However, I have noticed a lack of interest in these challenges. Perhaps better ones are needed like building a program from scratch in one day, or create a program that only uses Ans except for initial input.
Timothy Foster — My Site ~ My Blog
How so? Like make the challenge a game? Or make the challenge's task to create a game in BASIC?
making a game in basic. the challenges need to either be something fun like a game, or at least make it be something people will use, i mean, really, how many people are going to use a program that does PEMDAS backwards?
The challenge to make a program that does SADMEP sems quite a challenge to me, I personally think i have to use strings…*floating away*, well anyway i like these challenges, "Make a basic game" is a challenge too but a very trivial one and this is,as you said, usable as an improvement on your skills, i'll try to make something.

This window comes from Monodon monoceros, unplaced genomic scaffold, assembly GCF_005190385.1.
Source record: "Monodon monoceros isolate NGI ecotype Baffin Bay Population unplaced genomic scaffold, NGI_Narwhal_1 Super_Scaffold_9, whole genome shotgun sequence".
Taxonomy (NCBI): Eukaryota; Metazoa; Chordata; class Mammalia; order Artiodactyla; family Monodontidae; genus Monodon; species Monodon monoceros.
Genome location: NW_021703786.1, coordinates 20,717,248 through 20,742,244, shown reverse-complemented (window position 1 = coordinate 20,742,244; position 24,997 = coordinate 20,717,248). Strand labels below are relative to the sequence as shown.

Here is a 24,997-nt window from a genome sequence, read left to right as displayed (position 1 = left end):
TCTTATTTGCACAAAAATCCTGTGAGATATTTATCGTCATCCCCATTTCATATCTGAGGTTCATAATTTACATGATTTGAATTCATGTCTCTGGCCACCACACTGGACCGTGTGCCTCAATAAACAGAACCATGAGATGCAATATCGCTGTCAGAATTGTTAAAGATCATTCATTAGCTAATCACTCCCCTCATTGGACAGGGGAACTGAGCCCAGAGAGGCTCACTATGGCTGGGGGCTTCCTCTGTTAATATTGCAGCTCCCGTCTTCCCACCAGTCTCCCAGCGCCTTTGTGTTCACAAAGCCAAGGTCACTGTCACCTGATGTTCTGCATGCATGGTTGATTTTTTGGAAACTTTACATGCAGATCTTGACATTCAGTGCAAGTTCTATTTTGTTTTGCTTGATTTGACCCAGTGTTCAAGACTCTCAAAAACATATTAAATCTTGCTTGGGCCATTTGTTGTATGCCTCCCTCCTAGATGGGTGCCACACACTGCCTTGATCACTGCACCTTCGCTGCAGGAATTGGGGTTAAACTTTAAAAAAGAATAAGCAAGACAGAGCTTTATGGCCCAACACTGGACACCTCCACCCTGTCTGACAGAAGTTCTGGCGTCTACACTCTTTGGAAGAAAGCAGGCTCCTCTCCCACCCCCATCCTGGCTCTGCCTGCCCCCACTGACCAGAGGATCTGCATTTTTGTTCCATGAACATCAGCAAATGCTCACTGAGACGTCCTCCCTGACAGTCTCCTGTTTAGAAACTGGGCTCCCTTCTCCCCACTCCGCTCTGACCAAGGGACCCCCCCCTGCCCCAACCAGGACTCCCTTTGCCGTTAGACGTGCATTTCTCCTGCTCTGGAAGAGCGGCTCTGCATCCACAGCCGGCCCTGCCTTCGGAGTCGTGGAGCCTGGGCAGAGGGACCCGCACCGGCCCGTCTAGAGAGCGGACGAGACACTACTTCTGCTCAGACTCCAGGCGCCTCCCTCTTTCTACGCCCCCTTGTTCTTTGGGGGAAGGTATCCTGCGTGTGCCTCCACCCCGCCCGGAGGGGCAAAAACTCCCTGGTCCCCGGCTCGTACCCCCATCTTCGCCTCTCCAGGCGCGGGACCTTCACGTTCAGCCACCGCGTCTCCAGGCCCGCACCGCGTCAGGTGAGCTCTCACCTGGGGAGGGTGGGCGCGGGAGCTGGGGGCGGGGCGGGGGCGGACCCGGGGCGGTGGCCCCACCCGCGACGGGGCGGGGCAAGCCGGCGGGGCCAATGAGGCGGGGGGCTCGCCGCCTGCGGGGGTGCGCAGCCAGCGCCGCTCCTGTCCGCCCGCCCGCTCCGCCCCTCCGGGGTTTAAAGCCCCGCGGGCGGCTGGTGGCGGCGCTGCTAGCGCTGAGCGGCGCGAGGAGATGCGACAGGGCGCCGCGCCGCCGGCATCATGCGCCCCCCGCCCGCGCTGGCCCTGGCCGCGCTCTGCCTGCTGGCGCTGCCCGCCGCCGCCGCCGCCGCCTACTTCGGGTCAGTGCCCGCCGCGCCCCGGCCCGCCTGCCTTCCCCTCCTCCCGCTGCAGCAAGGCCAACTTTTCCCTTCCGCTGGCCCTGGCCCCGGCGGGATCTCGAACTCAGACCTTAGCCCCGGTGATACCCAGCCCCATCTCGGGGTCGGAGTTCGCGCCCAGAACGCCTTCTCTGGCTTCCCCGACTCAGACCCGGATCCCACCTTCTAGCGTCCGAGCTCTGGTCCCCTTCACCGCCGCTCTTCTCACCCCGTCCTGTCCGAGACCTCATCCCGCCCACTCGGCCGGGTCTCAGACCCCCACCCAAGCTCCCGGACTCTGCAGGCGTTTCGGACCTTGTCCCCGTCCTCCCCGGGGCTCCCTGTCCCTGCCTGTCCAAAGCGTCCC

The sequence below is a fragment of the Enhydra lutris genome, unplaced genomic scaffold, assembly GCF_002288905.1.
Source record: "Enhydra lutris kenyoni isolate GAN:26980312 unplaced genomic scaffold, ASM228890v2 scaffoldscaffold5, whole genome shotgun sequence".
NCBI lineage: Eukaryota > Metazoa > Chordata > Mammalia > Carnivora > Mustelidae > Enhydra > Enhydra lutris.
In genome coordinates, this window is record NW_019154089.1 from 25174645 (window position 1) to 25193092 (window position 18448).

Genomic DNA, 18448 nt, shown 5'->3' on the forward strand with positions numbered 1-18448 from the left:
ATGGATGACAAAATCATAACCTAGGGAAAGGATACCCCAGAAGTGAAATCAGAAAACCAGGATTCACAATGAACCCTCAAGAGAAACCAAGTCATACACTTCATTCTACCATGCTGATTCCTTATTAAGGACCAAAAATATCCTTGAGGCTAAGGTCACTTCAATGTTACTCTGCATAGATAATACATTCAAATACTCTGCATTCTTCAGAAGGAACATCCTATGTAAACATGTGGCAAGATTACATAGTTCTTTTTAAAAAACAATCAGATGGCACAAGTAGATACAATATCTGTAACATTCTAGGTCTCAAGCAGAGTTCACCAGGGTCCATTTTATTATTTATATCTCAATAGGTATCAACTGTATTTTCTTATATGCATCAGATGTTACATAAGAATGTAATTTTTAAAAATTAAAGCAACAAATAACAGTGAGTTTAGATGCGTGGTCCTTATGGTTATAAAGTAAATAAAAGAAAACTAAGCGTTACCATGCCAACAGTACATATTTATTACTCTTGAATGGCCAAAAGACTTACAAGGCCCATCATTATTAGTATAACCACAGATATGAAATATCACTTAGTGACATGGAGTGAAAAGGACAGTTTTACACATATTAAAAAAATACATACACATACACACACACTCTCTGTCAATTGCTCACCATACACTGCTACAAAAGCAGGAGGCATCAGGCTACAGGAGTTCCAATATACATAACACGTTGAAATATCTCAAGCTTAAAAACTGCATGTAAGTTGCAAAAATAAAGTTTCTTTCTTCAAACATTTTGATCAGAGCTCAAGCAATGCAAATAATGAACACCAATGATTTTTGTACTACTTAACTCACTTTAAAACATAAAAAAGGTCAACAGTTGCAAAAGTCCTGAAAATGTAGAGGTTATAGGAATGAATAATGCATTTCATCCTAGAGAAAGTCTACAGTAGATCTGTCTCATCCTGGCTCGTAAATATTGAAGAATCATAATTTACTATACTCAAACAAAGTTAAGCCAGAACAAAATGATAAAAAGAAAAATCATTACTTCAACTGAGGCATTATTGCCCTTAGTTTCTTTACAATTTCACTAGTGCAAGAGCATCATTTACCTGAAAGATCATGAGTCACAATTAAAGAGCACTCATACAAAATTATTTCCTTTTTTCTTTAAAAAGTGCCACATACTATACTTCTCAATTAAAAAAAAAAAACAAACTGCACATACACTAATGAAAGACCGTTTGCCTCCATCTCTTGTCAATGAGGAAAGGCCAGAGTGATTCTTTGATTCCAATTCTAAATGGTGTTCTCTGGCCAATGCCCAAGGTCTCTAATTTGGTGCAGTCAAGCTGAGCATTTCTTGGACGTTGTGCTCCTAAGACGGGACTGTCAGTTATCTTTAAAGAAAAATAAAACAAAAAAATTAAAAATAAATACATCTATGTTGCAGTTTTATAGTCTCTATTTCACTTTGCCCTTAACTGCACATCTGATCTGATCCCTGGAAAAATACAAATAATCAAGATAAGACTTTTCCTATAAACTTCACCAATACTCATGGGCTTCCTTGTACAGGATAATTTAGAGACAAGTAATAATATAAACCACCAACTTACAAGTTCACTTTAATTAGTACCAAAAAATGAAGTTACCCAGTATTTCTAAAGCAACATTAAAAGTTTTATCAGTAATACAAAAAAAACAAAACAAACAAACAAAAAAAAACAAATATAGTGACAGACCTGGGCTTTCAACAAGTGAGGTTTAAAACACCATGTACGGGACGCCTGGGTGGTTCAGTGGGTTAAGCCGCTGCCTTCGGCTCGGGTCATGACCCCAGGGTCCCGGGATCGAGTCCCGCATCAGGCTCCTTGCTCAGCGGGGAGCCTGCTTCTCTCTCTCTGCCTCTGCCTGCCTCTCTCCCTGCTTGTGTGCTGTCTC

I like the challenges, i'm still new to this forum so it's already to late for me to enter in any of the challenges. But, if you added a new challenge like greating a game in basic (hopefully the challenge will be more detailed then just "a game".) then i'll gladly add an entry.
Since this is the 5th of may, is this challenge cancelled?
If so, I have a good idea for a new Challenge. Making the best quality game under 1 kilobyte. It would test not only the programmers optimization skill, but also their attention to precedence and creativity
How many bytes is a kylobyte?